The Japanese version of the Center for Epidemiologic Studies Depression Scale (CES-D) was also administered to all participants to measure their depressive status.26 This questionnaire has been widely used to measure depressive symptoms in community populations, and it is also used as a screening tool for depression.27 The CES-D is a 20-item self-report scale that focuses on depressive symptoms within the week prior to administration of the questionnaire. The maximum score is set at 60, and higher scores are associated with depression. CES-D scores of ≥16 have generally been thought to indicate clinically relevant depressive symptoms, including both minor or subthreshold depression and major depressive disorder.28,29 Participants whose CES-D score was ≥16 were defined as having CES-D depression.
Health-related QOL of the subjects was assessed using the Short Form 8 Health Survey (SF-8). This survey includes eight items, and each item corresponds to an item of the SF-36; the SF-8 is shorter and easier to use than the SF-36.30 In the present study, we used a Japanese version of the SF-36, which was translated and validated by Fukuhara and Suzukamo.31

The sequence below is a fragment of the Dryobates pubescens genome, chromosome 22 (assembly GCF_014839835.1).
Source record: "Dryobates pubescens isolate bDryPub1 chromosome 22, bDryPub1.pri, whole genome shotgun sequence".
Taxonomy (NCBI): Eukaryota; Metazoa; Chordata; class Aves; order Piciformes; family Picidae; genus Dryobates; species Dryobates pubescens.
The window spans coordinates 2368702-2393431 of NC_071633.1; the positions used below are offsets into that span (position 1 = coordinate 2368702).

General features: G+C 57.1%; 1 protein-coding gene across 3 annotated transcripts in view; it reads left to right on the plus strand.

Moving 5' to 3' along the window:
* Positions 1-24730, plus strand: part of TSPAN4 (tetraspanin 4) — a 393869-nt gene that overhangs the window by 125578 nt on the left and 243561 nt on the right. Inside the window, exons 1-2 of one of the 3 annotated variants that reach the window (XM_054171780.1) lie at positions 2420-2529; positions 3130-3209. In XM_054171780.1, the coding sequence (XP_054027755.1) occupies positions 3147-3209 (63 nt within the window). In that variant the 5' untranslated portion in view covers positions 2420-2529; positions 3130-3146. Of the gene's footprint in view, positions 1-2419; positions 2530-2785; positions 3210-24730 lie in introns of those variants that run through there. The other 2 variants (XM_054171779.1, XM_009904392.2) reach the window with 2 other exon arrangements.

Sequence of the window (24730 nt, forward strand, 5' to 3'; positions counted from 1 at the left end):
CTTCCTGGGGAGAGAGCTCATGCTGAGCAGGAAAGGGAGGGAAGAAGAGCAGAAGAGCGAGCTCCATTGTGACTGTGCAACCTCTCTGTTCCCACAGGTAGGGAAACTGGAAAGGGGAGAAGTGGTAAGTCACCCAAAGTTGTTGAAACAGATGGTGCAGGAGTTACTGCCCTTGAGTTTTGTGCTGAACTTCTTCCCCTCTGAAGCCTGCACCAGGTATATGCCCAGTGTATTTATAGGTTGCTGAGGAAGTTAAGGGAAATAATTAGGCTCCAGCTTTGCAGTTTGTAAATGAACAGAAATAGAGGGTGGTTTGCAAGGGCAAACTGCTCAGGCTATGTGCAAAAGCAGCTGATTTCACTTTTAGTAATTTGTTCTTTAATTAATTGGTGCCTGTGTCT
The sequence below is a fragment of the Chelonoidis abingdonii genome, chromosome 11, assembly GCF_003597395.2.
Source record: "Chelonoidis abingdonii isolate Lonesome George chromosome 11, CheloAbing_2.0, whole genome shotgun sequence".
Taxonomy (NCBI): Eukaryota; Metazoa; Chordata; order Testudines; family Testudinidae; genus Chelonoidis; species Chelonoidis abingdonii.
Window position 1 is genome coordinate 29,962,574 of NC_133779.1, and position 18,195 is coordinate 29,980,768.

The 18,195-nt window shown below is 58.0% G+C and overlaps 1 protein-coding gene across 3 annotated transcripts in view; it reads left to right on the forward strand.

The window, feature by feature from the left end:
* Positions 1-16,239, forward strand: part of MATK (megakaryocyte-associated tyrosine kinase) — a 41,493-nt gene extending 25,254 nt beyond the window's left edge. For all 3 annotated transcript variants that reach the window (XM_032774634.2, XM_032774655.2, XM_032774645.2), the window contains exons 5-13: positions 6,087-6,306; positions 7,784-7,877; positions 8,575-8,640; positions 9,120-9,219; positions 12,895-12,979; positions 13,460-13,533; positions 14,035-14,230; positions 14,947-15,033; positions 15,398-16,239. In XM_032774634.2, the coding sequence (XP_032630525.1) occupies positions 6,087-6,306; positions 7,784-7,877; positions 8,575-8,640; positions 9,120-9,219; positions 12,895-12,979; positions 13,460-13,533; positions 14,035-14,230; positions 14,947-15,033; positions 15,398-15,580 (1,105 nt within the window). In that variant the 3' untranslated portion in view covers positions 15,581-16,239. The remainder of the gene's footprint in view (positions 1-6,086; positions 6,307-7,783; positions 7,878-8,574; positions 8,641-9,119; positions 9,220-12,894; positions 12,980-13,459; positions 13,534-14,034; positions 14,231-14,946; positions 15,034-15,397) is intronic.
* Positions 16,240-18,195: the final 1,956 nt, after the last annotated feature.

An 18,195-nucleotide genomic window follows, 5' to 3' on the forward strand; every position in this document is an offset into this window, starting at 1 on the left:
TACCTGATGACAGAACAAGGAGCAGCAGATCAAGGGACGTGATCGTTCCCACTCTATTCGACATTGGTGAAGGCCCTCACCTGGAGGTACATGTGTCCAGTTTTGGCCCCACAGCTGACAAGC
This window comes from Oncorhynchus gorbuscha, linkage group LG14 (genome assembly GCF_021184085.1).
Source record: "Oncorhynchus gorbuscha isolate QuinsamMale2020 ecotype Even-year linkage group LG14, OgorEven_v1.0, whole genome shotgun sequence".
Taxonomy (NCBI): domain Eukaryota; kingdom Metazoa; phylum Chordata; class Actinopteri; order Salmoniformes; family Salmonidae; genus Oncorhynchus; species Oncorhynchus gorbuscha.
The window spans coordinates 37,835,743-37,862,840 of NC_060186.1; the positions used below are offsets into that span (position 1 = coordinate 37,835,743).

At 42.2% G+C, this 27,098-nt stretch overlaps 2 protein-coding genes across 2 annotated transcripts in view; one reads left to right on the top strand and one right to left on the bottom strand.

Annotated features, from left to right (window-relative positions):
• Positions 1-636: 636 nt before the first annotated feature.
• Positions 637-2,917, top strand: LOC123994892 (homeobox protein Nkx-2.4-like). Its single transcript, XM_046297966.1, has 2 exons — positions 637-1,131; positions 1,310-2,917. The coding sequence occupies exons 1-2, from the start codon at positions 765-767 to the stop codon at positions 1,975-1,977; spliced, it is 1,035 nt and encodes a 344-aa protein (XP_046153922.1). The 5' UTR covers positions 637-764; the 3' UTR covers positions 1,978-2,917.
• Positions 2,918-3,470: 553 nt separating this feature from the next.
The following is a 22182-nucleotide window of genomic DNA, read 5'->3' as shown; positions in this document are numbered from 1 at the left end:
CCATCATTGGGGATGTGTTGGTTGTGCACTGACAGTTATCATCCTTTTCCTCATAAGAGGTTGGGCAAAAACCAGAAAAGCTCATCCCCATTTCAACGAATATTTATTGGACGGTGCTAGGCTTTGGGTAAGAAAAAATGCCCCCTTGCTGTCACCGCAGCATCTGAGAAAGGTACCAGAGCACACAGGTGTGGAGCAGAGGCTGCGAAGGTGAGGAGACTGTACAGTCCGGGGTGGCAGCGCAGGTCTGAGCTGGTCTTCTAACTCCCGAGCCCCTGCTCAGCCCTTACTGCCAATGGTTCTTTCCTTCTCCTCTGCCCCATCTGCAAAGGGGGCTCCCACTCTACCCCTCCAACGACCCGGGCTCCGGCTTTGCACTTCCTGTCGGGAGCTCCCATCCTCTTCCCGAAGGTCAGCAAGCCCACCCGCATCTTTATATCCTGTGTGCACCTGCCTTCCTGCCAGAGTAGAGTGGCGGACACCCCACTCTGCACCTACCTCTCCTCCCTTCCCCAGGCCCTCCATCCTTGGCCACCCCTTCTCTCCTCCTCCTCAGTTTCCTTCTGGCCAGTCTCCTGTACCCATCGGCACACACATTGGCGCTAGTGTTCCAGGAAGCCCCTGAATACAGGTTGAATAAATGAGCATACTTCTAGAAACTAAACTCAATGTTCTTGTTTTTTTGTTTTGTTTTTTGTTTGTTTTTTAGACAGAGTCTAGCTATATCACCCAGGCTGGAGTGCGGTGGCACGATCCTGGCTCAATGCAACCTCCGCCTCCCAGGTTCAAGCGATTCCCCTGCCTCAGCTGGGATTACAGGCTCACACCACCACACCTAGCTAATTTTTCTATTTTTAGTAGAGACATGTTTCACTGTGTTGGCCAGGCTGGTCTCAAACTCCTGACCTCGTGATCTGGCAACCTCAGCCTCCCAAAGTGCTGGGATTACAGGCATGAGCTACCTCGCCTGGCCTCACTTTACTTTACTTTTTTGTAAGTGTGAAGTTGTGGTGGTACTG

We used t-tests and chi-square tests to compare the subjects with and without insomnia with regard to demographic and clinical data. Additionally, we compared the demographic and clinical data of the subjects by assigning them to two groups according to the median HD duration: a short HD duration group and a long HD duration group.
We performed multiple regression analysis using the total PSQI score as the dependent variable for subjects with a short HD duration and using demographic data, the SF-8 score, depression, and RLS as dependent variables for those with long HD duration.
The data were analyzed using SPSS for Windows 22 (IBM Corporation, Armonk, NY, USA). A P-value ≤0.05 was considered statistically significant.
Demographic and clinical data of the entire group and comparisons between subjects with and without insomnia